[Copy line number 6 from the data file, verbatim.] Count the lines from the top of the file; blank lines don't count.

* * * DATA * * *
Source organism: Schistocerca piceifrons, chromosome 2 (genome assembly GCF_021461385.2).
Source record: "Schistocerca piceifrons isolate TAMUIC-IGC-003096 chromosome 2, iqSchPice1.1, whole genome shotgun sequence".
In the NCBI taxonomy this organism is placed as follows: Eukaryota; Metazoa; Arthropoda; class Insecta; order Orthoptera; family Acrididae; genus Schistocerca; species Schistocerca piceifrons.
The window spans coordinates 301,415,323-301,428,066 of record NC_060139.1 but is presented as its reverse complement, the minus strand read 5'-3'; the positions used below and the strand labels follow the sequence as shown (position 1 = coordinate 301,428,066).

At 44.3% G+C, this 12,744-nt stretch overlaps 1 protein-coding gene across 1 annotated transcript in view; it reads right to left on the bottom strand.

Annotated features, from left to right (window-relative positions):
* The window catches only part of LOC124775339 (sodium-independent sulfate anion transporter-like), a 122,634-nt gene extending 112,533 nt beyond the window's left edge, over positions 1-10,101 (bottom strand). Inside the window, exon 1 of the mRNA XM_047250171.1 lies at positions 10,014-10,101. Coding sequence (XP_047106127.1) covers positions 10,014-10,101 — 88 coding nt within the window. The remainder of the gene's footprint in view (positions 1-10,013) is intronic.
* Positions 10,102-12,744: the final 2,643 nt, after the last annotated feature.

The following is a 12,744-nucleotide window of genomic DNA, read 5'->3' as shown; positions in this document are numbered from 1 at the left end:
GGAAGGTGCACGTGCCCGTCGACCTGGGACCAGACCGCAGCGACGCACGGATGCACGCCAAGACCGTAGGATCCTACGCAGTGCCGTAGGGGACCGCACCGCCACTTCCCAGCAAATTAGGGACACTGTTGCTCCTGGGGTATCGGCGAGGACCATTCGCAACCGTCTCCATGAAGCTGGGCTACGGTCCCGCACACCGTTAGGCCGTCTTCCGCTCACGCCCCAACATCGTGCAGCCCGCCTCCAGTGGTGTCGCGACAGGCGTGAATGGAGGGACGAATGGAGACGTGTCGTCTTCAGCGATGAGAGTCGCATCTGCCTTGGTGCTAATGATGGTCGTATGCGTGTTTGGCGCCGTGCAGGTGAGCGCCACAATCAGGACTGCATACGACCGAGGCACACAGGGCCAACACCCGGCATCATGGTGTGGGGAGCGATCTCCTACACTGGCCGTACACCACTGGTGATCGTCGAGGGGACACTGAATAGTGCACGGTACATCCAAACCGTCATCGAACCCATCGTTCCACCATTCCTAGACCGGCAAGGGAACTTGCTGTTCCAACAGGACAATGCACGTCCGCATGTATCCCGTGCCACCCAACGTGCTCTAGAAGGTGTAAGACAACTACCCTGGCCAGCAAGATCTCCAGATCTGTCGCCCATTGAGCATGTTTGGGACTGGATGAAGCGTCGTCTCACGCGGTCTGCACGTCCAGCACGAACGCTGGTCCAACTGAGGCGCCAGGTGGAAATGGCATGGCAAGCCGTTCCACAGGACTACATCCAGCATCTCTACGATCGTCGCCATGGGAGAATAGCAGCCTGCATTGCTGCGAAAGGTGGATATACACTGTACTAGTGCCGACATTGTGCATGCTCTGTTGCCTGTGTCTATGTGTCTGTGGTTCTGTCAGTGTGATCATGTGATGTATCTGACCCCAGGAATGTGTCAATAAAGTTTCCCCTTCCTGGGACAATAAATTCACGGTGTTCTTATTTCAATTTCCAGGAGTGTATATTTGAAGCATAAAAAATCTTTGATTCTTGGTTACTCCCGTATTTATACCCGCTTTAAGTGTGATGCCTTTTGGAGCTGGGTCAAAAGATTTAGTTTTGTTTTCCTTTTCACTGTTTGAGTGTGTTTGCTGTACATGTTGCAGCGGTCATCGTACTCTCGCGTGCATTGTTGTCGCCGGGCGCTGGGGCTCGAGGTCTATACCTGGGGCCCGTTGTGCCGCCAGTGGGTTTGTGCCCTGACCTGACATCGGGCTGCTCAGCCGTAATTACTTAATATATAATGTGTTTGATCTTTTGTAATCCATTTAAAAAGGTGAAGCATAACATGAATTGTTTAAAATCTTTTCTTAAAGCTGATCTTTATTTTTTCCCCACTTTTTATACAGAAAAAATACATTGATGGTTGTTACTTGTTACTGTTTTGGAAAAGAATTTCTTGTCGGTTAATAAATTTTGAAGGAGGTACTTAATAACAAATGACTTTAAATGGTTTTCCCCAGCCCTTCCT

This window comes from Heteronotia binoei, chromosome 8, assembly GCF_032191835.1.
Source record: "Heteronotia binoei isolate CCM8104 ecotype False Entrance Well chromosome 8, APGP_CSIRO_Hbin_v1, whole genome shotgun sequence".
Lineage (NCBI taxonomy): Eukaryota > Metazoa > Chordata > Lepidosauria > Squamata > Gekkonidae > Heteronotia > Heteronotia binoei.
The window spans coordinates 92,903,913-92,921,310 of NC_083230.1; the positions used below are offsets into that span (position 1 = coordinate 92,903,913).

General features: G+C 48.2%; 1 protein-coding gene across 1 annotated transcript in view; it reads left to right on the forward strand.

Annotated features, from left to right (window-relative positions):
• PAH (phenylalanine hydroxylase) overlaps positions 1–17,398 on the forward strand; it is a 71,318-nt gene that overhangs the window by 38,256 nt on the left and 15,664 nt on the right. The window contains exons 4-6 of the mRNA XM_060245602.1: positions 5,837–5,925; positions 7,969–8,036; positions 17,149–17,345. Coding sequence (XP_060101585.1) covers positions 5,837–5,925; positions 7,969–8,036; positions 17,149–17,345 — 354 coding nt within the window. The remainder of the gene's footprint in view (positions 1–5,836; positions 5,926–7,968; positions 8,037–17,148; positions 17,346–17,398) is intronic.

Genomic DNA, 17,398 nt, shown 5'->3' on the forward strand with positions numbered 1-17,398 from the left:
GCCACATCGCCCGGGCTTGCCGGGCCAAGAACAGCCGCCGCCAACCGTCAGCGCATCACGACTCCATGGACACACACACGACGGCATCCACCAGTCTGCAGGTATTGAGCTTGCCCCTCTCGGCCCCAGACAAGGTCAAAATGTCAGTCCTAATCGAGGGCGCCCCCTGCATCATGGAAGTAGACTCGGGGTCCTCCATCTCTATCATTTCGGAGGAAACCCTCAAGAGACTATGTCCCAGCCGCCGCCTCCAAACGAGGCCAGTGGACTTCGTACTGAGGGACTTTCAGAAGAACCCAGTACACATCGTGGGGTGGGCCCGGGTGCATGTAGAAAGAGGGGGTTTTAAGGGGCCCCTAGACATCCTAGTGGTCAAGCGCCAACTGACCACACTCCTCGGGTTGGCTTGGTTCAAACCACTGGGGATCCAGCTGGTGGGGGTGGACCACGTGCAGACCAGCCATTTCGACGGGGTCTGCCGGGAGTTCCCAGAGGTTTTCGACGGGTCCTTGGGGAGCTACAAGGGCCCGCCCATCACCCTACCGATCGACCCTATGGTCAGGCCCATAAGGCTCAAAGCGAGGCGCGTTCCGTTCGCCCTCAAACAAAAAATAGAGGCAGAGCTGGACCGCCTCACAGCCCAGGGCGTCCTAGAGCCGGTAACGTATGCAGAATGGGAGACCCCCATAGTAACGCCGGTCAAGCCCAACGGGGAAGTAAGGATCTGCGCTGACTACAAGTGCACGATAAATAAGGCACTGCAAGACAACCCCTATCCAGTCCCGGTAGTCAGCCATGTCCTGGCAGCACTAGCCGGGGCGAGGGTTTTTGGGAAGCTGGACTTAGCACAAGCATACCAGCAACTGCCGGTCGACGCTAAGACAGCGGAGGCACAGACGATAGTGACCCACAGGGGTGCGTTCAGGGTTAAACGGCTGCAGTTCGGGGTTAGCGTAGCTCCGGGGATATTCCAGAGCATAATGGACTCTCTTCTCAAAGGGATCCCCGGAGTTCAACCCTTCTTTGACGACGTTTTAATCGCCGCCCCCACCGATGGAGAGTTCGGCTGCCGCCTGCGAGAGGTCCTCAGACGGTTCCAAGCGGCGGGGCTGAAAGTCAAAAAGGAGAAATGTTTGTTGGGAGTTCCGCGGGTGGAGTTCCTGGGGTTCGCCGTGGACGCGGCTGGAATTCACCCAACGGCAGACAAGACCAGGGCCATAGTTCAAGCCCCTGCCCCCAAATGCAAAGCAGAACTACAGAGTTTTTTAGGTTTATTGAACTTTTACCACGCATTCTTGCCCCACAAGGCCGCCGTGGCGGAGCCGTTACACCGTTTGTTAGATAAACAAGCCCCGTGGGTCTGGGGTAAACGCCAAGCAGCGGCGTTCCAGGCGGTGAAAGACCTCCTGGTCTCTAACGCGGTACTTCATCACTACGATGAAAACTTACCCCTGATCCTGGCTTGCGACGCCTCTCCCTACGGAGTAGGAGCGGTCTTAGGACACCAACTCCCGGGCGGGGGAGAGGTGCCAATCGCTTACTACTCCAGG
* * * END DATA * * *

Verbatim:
Annotated features, from left to right (window-relative positions):